The Backroom is a column by the staff of the Long Beach Post with notes and analysis, along with bloops and blunders, from the city’s political scene. It runs every Thursday. To contact us, email [email protected]. For questions or concerns, please contact Managing Editor Melissa Evans: [email protected] or 562-437-5814.
Long Beach will be bleeding Democrat Blue starting today as hordes of party members pile into town for a four-day endorsing convention that also includes a forum for the party’s top presidential candidates.
This is the first time Long Beach will host the convention, a huge coup given the state’s earlier—and far more influential—primary election in March.
Leaders in the city are cutting no corners to ensure a smooth event: There’s been months of discussion over security, maintenance workers have power-washed the pavement and removed graffiti near the convention center, the homeless have been cleared out and (we presume) treated to a 72-hour barbecue and pool party in city Prosecutor Doug Haubert’s backyard.
For anyone interested, we’ve got the highlights here.
For the rest of you, here’s some lighter notes to the weekend agenda.
- The state’s Irish caucus is one of many special interest groups that will gather Friday night. Their agenda? Reunification! (What could go wrong?). Others meeting to ensure their interests are represented in the party platform are 18 other caucuses, including ones representing children, Asian Pacific Islanders, rural communities, LGBT, computers and the internet, women and veterans.
- While other politicos are knocking back tequila shots on Pine Avenue, Sen. Bernie Sanders will be hosting an ice cream social (with dancing!) for supporters at 10:15 p.m. Saturday at the convention center. Other after-hours shindigs include a party at the CNA nurses station (!), the “NorCal after party!”— and don’t forget dessert and wine with California Tribal Leadership.
- The convention gives an opportunity for local politicians to raise their clout. Long Beach “progressives”—a term that has lost all meaning—will host a luncheon at the Ordinaire on The Promenade Friday from 11 to 1 p.m. Councilmembers Rex Richardson, Jeannine Pearce and Roberto Uranga, along with councilwoman-elect Mary Zendejas, are among your hosts.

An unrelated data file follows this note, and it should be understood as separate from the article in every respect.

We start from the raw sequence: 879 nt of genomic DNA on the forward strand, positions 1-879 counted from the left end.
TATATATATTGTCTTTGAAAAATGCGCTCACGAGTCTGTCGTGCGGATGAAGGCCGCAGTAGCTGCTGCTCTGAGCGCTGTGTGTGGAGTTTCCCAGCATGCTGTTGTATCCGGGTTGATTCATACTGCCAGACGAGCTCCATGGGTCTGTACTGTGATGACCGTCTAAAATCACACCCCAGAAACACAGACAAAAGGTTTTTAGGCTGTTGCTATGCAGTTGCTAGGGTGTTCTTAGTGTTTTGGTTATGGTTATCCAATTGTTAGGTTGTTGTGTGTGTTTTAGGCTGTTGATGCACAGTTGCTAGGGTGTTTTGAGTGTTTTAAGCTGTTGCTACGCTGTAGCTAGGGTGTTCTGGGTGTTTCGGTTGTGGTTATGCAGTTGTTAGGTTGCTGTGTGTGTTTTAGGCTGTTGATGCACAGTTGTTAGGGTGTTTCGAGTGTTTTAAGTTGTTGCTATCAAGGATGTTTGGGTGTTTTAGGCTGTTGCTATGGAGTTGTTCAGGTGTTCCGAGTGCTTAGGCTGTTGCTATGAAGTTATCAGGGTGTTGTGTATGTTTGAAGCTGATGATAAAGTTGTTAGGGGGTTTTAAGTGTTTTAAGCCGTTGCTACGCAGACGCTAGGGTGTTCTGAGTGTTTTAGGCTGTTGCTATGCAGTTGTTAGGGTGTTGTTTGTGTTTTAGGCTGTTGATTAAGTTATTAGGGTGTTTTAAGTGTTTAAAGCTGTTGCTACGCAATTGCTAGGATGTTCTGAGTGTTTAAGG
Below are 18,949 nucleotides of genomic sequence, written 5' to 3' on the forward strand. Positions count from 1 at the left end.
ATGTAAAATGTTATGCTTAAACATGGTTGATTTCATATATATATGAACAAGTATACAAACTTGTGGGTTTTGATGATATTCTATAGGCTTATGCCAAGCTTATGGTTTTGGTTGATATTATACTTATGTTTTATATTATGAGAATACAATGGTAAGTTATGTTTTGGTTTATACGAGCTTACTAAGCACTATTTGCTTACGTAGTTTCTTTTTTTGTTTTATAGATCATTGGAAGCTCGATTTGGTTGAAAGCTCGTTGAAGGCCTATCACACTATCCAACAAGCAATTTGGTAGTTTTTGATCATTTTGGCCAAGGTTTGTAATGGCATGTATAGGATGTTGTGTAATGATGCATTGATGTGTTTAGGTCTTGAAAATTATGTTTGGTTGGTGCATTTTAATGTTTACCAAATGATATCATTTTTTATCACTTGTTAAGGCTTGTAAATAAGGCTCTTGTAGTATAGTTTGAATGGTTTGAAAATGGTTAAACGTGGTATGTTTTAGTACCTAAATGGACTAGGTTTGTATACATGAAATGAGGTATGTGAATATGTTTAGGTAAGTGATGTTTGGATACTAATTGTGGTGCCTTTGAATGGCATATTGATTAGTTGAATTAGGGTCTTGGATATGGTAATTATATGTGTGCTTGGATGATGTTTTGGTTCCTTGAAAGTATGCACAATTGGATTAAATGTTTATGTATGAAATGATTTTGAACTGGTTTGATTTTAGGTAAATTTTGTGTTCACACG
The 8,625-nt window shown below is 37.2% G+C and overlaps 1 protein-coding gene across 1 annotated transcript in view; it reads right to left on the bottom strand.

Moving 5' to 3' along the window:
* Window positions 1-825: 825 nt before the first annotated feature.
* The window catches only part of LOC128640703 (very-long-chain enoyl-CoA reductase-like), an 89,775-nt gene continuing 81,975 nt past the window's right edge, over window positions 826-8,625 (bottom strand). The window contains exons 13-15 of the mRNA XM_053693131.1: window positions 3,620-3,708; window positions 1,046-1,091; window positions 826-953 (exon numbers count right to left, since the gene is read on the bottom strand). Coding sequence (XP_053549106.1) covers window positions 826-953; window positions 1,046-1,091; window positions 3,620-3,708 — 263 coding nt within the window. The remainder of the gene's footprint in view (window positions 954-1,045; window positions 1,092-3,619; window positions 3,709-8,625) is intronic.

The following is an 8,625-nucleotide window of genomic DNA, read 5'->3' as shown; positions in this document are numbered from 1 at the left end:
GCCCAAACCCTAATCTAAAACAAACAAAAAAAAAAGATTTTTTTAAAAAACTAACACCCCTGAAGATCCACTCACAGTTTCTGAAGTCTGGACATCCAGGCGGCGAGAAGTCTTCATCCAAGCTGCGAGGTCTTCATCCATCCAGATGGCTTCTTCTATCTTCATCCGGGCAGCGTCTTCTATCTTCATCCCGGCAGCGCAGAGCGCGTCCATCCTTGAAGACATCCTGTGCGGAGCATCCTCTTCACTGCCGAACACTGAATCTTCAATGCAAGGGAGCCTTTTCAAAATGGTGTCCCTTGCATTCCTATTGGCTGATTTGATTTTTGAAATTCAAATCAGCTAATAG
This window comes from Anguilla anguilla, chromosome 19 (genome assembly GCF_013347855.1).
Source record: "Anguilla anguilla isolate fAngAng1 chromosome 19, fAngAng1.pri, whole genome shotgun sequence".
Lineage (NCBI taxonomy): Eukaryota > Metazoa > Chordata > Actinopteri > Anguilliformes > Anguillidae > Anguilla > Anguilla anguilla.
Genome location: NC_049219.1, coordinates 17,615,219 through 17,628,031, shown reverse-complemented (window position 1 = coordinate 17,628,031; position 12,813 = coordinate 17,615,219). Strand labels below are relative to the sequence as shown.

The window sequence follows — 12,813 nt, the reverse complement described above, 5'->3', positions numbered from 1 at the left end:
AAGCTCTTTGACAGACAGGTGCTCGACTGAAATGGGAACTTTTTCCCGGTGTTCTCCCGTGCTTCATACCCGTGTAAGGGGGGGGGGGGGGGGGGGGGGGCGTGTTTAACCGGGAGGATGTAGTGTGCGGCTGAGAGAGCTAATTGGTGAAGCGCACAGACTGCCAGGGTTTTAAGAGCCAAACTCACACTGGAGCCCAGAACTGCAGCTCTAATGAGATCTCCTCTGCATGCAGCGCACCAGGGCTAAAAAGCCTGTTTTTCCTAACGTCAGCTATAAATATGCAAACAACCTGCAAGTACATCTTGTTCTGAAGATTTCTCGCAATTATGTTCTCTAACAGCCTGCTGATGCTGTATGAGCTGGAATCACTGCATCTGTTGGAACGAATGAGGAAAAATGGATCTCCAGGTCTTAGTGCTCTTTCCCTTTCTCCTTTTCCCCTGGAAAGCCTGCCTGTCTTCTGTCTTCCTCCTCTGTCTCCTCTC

Dee Andrews has won more elections than any member of the City Council: He won a special election in 2007 with about 35% of the vote, he won again in a regular election in 2008, then ran unopposed in 2012. His most impressive victory came as a write-in in 2016, when he captured enough votes to avoid a June runoff. (His name wasn’t even on the ballot.)
He is now seeking a fourth term (thanks to the passage of Measure BBB), this time against six challengers.
The opponent best positioned to give the “Son of the Sixth” a headache appears to be Suely Saro, a Cambodian activist who is highly organized, well-funded and is picking up some hefty endorsements.
This week her campaign announced that Councilman Roberto Uranga had joined a list that includes state Sen. Lena Gonzalez, Insurance Commissioner Ricardo Lara, the Los Angeles County Federation of Labor, the SEIU and Unite Here Local 11.
“She’s out knocking on doors and having thoughtful conversations with voters,” said Derek Humphrey, a campaign consultant for Saro who also worked on Mary Zendejas’ successful run for council.